Cuba, Australia, Hungary, Boston

THE BALTIMORE SUN

There's a novel for every propensity and purpose this fall -- flaring sagas and sweet little nothings; inventions of the future; reimaginings of the past. Some are clinquant, explosive, daring, unsettling. One is fiction as politics, another fiction as idea. And one, the littlest one, does no more than tell a story, and down it goes, after all the others, like a wash of Southern Comfort.

In terms of sheer intelligence, intensity and lure, "The Return of Felix Nogara" (Persea Books, 278 pages, $25.95), by Cuban emigree Pablo Medina, stands out. Centered on a Caribbean island that the author calls Barata but readers are meant to understand as Cuba, "Felix Nogara" imagines what might happen at the end of a Castro-like reign.

The catalyst for action is the return of the eponymous hero to "the island of his birth, the focus of all his attention, his imagination, and his concern." It's been 38 years since Nogara set foot on Barata, and it is through him that we learn the magnificent island's history and come to understand the impossible condition of the exile.

Medina's writing is nothing short of unrelentingly brilliant, his conceptualization of this confabulated place tinged with a bloody, forceful passion. This is fiction conjured with a camera-like precision, as with this sentence that recalls a stage in Barata's past: "And so the city of Carenas came to resemble a carnival with bands of musicians playing sarabandes on street corners, poets in the parks reciting sonnets in the Italian manner -- and the French prostitutes, dressed in suggestive costumes, strolling in their leisurely and lascivious manner through the marketplace, leaving behind the irresistible scent of rosewater and catastrophe."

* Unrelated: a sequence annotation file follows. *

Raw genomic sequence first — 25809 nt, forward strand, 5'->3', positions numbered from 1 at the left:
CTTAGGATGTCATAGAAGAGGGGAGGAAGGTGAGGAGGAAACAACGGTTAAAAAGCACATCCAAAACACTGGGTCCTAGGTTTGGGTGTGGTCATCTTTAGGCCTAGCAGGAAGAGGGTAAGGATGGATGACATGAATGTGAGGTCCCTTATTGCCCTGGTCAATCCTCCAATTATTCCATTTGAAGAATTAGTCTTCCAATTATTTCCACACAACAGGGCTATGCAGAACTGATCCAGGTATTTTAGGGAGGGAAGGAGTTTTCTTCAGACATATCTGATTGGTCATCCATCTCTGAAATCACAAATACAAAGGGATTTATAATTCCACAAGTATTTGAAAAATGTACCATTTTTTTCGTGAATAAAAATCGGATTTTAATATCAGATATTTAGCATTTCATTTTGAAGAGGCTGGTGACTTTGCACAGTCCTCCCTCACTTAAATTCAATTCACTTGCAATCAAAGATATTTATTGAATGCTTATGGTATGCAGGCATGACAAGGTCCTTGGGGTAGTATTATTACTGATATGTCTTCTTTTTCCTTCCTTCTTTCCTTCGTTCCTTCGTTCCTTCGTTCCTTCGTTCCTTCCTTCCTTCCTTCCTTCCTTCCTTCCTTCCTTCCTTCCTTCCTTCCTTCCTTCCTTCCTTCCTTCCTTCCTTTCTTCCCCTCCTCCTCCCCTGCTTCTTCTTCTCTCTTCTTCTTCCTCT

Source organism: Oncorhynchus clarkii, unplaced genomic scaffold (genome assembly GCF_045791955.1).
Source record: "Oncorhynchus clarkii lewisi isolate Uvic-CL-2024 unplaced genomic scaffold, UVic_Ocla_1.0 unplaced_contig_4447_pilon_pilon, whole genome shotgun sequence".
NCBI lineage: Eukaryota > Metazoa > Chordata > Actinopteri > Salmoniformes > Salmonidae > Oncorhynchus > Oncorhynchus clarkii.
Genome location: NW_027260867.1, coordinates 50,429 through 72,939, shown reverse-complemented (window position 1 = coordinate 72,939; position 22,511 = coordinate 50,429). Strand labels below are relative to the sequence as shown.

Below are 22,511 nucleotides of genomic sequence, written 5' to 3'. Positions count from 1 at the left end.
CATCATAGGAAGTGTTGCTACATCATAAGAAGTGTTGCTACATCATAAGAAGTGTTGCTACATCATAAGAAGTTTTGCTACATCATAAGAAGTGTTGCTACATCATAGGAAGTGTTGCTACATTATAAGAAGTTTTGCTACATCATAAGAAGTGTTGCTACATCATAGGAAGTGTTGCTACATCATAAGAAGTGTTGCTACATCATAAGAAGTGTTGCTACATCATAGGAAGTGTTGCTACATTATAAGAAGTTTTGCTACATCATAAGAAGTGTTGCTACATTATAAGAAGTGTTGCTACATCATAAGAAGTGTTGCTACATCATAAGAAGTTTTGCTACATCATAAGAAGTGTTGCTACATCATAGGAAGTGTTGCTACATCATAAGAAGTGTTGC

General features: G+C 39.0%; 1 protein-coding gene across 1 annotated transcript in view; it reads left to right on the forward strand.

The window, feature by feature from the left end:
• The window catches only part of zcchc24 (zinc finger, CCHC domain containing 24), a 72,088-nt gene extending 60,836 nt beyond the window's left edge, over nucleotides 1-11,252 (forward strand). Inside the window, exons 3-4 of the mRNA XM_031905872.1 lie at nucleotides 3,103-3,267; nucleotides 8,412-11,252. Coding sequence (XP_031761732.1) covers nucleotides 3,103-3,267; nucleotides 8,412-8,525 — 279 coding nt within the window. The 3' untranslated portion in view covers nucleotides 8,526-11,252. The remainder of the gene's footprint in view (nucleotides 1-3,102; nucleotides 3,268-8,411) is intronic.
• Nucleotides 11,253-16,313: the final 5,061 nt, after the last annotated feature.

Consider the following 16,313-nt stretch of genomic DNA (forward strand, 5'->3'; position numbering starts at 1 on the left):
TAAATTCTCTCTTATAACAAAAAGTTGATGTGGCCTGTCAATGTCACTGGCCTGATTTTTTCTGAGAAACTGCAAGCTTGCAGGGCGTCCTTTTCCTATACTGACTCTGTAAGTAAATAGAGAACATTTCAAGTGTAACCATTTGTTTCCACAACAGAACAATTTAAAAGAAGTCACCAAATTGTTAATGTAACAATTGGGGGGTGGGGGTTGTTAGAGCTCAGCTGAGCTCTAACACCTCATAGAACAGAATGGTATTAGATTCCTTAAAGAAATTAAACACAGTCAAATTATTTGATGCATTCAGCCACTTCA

There's nothing easy about Medina's vision, nothing consoling, and as the book moves back and forth between the life the exile has been forced to live and the island he has returned to, the reader must be willing to go where exiles must go, to not want overmuch for the hero.

"Felix's past lay on the other side of water," Medina writes. "To look there was to look at nothing, or to look at the shadow of something just beyond his reach." It is a desperate journey; it is, finally, profound. It is poetry used for a political purpose, and also a terribly personal one.

The ever-prolific neurophysiologist Colleen McCullough (of "The Thorn Birds" fame) has a big book out this fall. Called "Morgan's Run" (Simon & Schuster, 604 pages, $28), it has all the attributes of a sweeping historical saga -- a huge, thoroughly researched backdrop, tiny type, dialect-peppered dialogue, and a cataclysmic befalling of fates on nearly every page.

"Morgan's Run" begins in 18th century Bristol, England, with the battle cry, "We are at war!" and, with the snappiness of a confident hand, quickly introduces the characters that will stand at the heart of this book. Prime among the English folk is Richard Morgan, a good and resourceful man, who, in horrifically short order, loses his daughter, then his wife, then his son, then (but only momentarily) his common sense, before finally being hauled off to jail on a trumped-up charge.

Soon Morgan is headed toward the hostile, unknown continent of Australia, as part of the great British experiment that sent its unwanted, criminal element to a land on the opposite side of the globe. Perils abound -- on the sea, on the land -- and systematically Morgan stares them down.